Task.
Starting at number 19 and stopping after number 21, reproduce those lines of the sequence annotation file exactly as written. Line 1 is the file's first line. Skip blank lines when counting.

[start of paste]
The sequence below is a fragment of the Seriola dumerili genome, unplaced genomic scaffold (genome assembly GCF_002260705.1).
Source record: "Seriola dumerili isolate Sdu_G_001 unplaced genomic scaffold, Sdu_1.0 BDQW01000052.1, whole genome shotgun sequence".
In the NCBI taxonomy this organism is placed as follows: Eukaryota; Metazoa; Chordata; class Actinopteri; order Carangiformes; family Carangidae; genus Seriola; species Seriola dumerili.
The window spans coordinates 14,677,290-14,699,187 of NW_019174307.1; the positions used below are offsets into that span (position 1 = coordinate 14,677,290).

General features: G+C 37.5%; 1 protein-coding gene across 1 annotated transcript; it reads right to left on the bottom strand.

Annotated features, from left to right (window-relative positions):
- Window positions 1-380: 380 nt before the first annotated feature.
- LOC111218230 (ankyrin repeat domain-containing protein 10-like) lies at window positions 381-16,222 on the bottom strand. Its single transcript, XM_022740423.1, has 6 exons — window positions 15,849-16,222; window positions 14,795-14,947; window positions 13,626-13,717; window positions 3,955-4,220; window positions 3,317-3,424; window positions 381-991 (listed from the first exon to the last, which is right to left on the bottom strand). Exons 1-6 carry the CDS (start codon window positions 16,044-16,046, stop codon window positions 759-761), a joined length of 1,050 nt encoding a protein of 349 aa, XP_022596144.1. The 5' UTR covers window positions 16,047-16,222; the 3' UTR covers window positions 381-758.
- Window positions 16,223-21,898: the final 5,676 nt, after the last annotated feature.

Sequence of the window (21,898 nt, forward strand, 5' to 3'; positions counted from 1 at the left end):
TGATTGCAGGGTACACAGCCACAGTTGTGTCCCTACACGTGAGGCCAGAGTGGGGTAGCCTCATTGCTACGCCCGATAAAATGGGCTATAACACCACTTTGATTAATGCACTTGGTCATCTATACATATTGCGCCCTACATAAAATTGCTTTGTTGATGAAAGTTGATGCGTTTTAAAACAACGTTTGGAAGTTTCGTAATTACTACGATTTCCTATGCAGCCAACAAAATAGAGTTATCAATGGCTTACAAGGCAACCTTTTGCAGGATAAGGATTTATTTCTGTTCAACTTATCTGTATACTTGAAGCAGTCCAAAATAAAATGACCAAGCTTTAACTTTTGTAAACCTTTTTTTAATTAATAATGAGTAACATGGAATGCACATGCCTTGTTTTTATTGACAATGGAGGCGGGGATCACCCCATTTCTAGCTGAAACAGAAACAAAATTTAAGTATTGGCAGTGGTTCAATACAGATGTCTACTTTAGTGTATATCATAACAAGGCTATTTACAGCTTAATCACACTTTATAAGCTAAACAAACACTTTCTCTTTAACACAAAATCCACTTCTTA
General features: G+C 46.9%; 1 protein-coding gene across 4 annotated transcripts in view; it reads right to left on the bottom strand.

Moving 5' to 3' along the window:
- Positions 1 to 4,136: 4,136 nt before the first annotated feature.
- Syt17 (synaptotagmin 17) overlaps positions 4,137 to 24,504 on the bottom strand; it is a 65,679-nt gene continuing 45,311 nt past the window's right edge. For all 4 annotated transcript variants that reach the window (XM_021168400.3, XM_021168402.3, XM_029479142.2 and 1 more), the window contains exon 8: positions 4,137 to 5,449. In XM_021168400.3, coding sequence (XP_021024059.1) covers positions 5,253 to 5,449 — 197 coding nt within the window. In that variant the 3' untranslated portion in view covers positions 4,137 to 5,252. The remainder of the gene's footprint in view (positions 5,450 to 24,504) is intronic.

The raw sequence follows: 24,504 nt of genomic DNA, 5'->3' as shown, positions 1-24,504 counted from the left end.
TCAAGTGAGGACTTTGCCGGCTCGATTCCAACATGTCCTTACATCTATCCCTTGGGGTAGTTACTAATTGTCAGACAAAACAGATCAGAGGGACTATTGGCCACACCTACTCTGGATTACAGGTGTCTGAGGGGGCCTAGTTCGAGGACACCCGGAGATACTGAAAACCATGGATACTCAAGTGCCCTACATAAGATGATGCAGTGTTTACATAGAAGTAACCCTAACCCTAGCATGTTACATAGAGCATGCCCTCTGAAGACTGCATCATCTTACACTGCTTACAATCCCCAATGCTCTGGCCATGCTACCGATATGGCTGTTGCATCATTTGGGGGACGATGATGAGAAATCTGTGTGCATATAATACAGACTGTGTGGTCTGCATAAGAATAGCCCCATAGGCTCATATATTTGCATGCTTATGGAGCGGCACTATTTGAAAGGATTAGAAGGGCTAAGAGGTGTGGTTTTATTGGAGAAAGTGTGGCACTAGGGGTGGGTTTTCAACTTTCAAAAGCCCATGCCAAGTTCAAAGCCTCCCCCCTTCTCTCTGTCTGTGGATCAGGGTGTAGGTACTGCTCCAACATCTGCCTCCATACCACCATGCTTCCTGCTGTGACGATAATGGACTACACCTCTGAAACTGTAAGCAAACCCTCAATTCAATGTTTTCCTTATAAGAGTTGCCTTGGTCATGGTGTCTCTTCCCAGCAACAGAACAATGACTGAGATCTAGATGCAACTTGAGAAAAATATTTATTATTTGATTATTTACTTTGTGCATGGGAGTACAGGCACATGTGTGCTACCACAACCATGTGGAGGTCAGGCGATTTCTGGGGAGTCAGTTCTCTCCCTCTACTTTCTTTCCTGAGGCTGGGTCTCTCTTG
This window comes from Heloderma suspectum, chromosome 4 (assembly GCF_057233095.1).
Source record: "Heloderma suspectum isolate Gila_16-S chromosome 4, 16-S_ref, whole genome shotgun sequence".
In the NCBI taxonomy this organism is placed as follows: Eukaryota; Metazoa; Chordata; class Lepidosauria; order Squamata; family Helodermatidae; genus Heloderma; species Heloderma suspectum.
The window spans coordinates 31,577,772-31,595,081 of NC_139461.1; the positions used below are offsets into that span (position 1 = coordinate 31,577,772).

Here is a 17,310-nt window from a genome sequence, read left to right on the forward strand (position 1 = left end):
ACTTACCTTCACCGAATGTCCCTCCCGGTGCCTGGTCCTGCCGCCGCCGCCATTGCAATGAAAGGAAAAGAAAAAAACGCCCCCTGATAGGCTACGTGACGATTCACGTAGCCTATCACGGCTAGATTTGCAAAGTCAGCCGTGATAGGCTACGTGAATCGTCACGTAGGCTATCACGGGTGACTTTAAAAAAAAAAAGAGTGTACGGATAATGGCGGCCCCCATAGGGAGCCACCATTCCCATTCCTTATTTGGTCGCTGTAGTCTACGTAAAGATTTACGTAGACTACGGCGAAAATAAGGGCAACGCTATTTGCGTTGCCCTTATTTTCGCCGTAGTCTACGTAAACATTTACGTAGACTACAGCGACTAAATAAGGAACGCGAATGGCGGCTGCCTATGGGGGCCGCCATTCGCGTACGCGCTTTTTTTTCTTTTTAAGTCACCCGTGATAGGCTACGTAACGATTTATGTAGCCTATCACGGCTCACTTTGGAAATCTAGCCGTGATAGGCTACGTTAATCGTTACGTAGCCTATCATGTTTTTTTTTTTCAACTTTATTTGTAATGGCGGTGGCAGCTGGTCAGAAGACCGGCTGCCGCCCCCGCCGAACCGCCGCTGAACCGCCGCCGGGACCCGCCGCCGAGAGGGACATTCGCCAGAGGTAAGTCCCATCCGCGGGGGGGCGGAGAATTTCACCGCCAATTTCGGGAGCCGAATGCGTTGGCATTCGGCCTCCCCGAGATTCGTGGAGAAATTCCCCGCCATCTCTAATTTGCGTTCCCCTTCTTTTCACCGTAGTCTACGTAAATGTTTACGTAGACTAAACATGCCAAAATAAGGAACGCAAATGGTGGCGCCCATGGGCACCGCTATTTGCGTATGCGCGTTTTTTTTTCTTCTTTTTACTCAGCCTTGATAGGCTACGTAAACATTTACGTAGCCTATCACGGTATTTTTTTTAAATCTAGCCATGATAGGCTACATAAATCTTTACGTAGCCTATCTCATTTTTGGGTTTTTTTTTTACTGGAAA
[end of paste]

Source record: "Heloderma suspectum isolate Gila_16-S chromosome 4, 16-S_ref, whole genome shotgun sequence".
In the NCBI taxonomy this organism is placed as follows: Eukaryota; Metazoa; Chordata; class Lepidosauria; order Squamata; family Helodermatidae; genus Heloderma; species Heloderma suspectum.
The window spans coordinates 31,577,772-31,595,081 of NC_139461.1; the positions used below are offsets into that span (position 1 = coordinate 31,577,772).